A shareholders’ agreement is a private contract between the shareholders of a business that regulates the relationship between shareholders, the management and running of the business, ownership of shares, amongst other things. It is a useful tool in setting boundaries between the shareholders and directors and also for succession planning.
Why should you have one in place? Here are 10 reasons why:
When you start a new business relationship you do not expect there to be any disagreements along the way. However, the truth is that fall outs and differences in opinions do happen. Implementing a shareholder’s agreement from the outset makes dealing with these types of issues much easier and sets the framework of how issues and disputes should be dealt with, and in a lot of cases, preventing them in the first place.
Regulating Internal Management
In some cases where a shareholder is not also an acting director, they may want to be involved in some decision making of the company. . By including these types of provisions in a shareholders agreement, this can protect a shareholder’s interest, focus the minds of the directors and make decision making more efficient.
Protection for Minority Shareholders
A shareholder’s agreement can help to provide protection for minority shareholders, for example, preventing allocating new shares which would consequently dilute their shareholding, without their consent or involvement. The shareholders agreement can also contain things such as ‘tag-on’ clauses which allow a minority shareholder to participate if there is a wider sale of the company preventing them from being left behind..
Protection for Majority Shareholders
A shareholders agreement can also be used to protect the majority shareholders. ‘Drag-along’ provisions could be included which would allow either nominated shareholders (or shareholders comprising a certain percentage), could require any and all remaining shareholders to participate in the sale of the company. This is particularly useful as most buyer’s will want to purchase 100% of a company.
Control the Transfer of Shares
There are no statutory controls requiring a pre-emptive offer of shares to be made to existing shareholders in a limited company. Therefore it is up to the shareholders to agree and specify any share transfer procedures. A shareholders agreement can include provisions requiring shares to be handled in a certain way f a shareholder wishes to exit or in some cases, is forced to leave. They are commonly known as pre-emption provisions giving the remaining shareholders of the company ‘right of first refusal’ over those shares. These provisions are helpful in setting the parameters for a shareholder’s exit and are there to protect the remaining shareholders in the event of the death or bankruptcy of a shareholder. They would also include a mechanism for valuing shares in the event of an exit which is useful in trying to avoid or deal with a dispute.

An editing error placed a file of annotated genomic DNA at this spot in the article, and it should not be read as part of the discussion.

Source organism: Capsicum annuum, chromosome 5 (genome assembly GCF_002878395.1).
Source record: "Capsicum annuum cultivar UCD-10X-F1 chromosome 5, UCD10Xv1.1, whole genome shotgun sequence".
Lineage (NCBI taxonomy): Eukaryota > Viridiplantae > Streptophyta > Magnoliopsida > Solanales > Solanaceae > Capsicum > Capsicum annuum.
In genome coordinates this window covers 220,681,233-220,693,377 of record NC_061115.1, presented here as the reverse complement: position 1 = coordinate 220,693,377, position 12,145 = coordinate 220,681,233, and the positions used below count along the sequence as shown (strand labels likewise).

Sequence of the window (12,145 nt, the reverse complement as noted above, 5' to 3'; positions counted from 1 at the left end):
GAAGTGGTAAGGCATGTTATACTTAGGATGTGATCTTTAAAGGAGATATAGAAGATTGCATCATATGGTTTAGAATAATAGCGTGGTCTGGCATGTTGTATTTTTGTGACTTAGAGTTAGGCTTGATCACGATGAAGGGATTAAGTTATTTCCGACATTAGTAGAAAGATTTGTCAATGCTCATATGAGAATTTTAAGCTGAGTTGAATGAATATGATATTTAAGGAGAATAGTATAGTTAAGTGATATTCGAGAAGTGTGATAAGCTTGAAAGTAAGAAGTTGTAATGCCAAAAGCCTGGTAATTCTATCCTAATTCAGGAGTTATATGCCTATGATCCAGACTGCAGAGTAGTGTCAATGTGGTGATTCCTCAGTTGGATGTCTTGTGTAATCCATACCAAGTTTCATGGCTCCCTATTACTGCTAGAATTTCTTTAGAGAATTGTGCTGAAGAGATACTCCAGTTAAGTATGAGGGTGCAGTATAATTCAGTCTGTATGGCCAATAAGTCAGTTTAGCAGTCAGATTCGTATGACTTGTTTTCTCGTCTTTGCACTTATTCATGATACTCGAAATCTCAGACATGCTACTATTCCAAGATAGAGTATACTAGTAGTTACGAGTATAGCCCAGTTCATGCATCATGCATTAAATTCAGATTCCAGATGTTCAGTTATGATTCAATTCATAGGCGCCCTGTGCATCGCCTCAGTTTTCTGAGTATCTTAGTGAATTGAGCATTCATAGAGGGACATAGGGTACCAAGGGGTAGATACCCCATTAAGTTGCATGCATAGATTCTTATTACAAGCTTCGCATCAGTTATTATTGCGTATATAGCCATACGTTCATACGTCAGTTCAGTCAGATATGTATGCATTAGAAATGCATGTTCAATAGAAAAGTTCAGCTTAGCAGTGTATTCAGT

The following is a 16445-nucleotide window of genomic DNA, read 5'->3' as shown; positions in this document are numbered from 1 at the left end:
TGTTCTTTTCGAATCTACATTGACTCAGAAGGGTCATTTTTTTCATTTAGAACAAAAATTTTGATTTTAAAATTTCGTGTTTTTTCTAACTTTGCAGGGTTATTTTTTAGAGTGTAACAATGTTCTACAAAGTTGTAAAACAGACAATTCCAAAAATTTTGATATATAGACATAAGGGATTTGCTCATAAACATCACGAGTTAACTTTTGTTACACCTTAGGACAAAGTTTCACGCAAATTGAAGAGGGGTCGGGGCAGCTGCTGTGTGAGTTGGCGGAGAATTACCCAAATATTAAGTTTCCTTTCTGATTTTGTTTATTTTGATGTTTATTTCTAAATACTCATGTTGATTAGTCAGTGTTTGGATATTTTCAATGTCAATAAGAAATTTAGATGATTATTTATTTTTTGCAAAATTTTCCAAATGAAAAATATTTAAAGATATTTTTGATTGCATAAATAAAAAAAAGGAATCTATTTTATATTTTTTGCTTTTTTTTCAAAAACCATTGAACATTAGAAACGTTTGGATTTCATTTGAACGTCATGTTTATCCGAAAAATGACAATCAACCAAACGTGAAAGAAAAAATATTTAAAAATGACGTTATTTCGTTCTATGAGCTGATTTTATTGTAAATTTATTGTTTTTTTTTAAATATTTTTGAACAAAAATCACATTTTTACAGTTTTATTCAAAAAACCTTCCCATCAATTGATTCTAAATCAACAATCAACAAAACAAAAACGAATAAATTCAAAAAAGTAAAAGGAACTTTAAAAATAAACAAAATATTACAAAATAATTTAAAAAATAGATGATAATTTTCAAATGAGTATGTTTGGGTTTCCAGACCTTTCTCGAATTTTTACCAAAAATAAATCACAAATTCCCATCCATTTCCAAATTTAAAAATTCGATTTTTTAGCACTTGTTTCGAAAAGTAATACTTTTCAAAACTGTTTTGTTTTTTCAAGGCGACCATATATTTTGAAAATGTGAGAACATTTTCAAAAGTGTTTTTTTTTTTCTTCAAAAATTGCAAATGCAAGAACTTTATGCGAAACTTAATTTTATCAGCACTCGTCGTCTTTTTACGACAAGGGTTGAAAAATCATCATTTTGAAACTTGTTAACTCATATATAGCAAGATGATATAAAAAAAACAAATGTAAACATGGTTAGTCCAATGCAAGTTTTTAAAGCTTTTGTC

It is often the case that shareholders are also directors and/or employees of the business. When they inevitably leave for whatever reason, it is logical for their shares to also be dealt with at that time, otherwise, they could continue to benefit from a company they are no longer involved in. A shareholders agreement can include provisions requiring them to sell their shares when they leave as a director or employee.
In some cases, it is appropriate for a shareholders agreement to include certain restrictions on a shareholder whilst they are a shareholder of the company and for a period after they leave. Such restrictions could focus on their ability to set up or work for a competitor, poaching clients and staff and/or interfering with suppliers . It is also important to ensure that shareholders are required to keep company information, confidential. These provisions help to maintain the status quo and protect the goodwill of the business.
If disagreements do arise, the process in how to deal with these can be laid out clearly in a shareholders agreement. This may include an escalation procedure, referral to mediation, or who an arbitrator might be. All of which can help to avoid further disagreements And ensure that disputes are dealt with effectively and promptly.
Having a shareholders agreement in place helps to develop a level of business stability and maturity which can be important for third parties looking to invest.
A shareholders agreement can specify the dividend policy of the company, which may entitle shareholders to different dividends depending on their share class and responsibilities. Any provisions relating to differing share rights must also be recorded in the company’s constitution.
If you wish to discuss creating a shareholder’s agreement for your company, or if you are looking for more information about how they may benefit your business, please contact our corporate legal team.